UPDATED: Late Sunday night, the RDEK issued an evacuation ORDER for for the Whiteswan Lake area.
The evacuation ORDER area includes:
• The 4 private properties adjacent to Whiteswan Lake and Whiteswan Lake Provincial Park, including all campgrounds.
The estimated combined size is 10,000 hectares and has been burning since the end of July.
The East Kootenay region had been relatively unscathed from the worst wildfire season in provincial history.
Three large wildfires have broken out in the region as crews tackle blazes in Moyie, St. Mary River and the Canada-United States border at Lake Koocanusa.
The Lamb Creek fire out near Moyie was first reported early last week on Aug. 28 and has quickly blown up to over 1,400 hectares. The fire eventually forced the evacuation of the entire small community, from Moyie to Munroe Lake, which includes over 400 properties.
A Stuctural Protection Unit team continues to do assessments in Munroe Lake and Greenbay area, according to the RDEK.
BREAKING: Evacuation ORDER issued for Moyie/Munroe Lake areas. Evacuation ALERT issued for Ft. Steele area.https://t.co/4Wr4rHcEfS
— Trevor Crawley (@tcrawls) September 2, 2017
RELATED: Evacuation order issued for Moyie/Munroe Lake areas
An evacuation order was also issued for properties around Newgate on the west side of Lake Koocanusa that are being threatened by the Linklater fire, which recently jumped across the border and is estimated at 305 hectares in size in Canada and 2,744 hectares in the US.
An evacuation alert has also been issued for the east side of Lake Koocanusa in the Grasmere area.
Smoke is thick out at Lake Koocanusa and it smells like burning… pic.twitter.com/Kzvsf4XQUX
— Trevor Crawley (@tcrawls) September 3, 2017
Evacuees being told to go to the Cranbrook Curling Centre to register at the Emergency Reception Centre. Volunteers are on site taking information and the Salvation Army is also helping out and doing what ever is needed to support emergency personnel, according to Major Kirk Green.
The fire on the north side of the St. Mary River sparked up on Friday and quickly grew to 400 hectares. An evacuation order issued Friday for 36 homes in the aq̓am community was rescinded to an evacuation alert on Sunday, as BC Wildfire crews, City of Cranbrook firefighters and volunteers are currently holding the fire and have it 75 per cent contained.
An evacuation alert is also in effect for the Mission/Fort Steele area that includes approximately 100 properties.
The province shut down access to the backcountry in the Rocky Mountain Natural Resource District on Friday, citing the extreme fire danger rating and the number of aggressive fires burning in the area.
Back-country closure update in the Rocky Mountain Forest District: https://t.co/ZThSIwQnVI #BCwildfire pic.twitter.com/fCuOlaCjdJ
— BC Wildfire Service (@BCGovFireInfo) September 2, 2017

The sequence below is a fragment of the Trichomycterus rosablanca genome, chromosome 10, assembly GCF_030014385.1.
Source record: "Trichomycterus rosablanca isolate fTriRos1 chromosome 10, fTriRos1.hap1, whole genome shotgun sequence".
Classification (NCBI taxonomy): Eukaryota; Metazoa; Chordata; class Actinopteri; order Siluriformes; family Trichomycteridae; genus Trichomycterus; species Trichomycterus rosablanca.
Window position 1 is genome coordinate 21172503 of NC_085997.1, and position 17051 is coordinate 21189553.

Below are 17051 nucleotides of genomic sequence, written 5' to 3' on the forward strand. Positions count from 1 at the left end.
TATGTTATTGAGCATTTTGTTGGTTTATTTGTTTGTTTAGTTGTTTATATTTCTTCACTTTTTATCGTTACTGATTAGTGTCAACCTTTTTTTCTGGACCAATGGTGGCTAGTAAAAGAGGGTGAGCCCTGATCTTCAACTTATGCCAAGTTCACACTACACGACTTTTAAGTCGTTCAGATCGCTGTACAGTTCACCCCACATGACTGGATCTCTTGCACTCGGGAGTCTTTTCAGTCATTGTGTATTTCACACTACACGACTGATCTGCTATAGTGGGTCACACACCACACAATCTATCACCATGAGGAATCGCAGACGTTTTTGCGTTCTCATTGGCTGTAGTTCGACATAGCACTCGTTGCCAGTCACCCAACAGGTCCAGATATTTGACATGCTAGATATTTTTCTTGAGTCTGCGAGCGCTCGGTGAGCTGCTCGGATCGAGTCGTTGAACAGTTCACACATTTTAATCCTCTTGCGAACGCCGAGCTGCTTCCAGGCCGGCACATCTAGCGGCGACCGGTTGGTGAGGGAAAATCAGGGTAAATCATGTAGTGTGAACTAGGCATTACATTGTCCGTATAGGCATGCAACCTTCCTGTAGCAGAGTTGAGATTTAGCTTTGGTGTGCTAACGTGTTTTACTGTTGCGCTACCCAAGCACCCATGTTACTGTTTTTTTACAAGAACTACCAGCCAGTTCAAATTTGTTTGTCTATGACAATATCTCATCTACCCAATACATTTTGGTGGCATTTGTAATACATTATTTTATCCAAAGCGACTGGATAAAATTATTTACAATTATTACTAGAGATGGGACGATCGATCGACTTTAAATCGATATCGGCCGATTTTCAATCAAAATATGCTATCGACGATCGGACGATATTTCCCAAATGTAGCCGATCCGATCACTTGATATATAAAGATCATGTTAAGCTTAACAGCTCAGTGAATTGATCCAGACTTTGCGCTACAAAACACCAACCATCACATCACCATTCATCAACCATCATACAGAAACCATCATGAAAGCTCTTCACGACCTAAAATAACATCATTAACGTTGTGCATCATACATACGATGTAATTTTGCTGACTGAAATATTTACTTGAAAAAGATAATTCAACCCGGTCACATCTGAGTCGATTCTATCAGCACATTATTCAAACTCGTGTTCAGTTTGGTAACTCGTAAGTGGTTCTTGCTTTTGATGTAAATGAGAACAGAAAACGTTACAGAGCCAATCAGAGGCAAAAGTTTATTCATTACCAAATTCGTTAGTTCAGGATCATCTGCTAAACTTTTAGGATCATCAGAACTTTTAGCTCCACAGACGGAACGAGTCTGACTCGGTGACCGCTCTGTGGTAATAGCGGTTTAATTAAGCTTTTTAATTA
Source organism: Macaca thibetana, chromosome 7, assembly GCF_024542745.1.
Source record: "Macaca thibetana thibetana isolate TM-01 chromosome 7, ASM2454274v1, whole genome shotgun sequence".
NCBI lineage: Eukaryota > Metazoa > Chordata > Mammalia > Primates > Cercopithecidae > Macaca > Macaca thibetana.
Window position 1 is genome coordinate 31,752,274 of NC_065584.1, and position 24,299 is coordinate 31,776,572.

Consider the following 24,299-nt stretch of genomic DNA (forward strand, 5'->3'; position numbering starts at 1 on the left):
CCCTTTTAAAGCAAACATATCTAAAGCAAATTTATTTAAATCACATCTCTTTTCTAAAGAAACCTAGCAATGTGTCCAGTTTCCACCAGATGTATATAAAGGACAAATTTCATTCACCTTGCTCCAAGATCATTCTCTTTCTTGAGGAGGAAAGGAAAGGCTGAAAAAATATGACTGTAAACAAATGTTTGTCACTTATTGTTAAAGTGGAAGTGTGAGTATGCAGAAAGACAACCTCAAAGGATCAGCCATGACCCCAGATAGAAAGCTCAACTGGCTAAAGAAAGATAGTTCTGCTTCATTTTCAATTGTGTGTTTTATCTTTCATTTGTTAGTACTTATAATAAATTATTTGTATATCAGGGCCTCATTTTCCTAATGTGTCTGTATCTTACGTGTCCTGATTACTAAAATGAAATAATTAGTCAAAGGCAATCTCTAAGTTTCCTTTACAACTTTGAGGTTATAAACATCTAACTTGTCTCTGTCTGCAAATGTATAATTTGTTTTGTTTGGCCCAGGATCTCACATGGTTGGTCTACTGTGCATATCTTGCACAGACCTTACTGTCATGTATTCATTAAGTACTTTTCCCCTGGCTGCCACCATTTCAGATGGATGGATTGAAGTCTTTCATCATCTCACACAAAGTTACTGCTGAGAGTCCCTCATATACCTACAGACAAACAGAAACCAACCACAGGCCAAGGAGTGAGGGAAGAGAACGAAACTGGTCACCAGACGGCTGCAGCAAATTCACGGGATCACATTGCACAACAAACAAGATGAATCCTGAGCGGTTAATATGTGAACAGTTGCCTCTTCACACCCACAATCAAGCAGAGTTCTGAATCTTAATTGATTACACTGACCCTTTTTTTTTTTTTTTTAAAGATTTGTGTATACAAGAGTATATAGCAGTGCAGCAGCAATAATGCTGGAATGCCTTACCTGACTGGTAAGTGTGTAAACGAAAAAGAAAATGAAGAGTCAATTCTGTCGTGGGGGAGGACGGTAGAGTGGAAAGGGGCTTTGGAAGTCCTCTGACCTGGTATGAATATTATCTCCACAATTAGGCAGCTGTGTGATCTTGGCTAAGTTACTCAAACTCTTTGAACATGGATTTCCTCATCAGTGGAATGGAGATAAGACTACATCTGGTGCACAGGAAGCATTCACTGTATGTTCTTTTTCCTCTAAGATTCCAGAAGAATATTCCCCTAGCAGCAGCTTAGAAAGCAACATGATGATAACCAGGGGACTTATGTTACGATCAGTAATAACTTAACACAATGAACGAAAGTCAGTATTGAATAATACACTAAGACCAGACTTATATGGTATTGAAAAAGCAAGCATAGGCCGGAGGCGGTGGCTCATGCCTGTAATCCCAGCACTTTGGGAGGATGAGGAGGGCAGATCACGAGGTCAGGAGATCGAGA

No one is allowed to enter crown land within the resource district unless travelling to a personal residence, using a highway, travelling as a person in an official capacity or travelling to support wildfire suppression activities.
The backcountry closure does not apply to range tenure holders, commercial activities, including backcountry tourism, to remove or monitor assets, angling on the Elk River between Sparwood and Elko, utility transmission operations for emergency restoration work, large scale mining operations, forest industry personnel to remove equipment or service, and Mine Act Permit holders who wish to remove equipment.
The order also doesn’t apply to BC Parks front country parks such as Dry Gulch, James Charbot, Premier Lake, Wasa, Jimsmith Lake, Kikomun Creek, Mount Fernie, Moyie Lake, Norbury Lake, Yahk, Columbia Lake.
Additionally, the order does not apply to Crown land covered by water within the restricted area, provided that access and egress to water is via private land, municipal land, highway or BC Parks front country boat launch facility.
However, the one exception is Moyie Lake, which is banned to watercraft as fire crews continue to tackle the Lamb Creek blaze.
Area restriction in place on Moyie Lake due to #BCwildfire: https://t.co/Qhg2A65FoO pic.twitter.com/KUsutvmtUJ
— BC Wildfire Service (@BCGovFireInfo) August 30, 2017
On Sunday, the city closed both Idlewild Park and Elizabeth Lake to all public access until further notice in order to reduce the risk of wildfire in the municipality.
The closure was announced in order to remain consistent with the backcountry closure implemented on Saturday throughout the entire Rocky Mountain Forest District. Access to the NorthStar Rails to Trails, the Cranbrook to Wardner Destination Trail (Isadore Canyon) and the City’s spray irrigation property was closed on Saturday as well.
#Cranbrook closes all public access to Idlewild Lake, Elizabeth Lake to minimize risk of wildfire. https://t.co/l7XlVQ4NrW #RDEK #BCWildfire
— City of Cranbrook (@cityofcranbrook) September 3, 2017
All Crown land around the City of Cranbrook is closed to public access including the Community Forest and South Star.
The RDEK has also announced additional closures including the marshalling areas at the Tie Lake, Wasa, and Canal Flats transfer stations. The waste bins will remain open to the public. As of Sunday, the following parks have been closed:
• Wycliffe Park
• Wycliffe Exhibition Grounds
• Elk Valley Park
• Tie Lake Park
• Cherry Creek Falls Park
• Avery Road Lake Access
• Old Coach Trail – (Dry Gulch to Radium)
• Aldridge Community Park
• West Fernie Park
Signage has been placed at some sites today, and more will be done on Monday. If you see people accessing Crown land, you are asked to contact the provincial RAPP line at 1- 877-952-7277 (RAPP) to report it.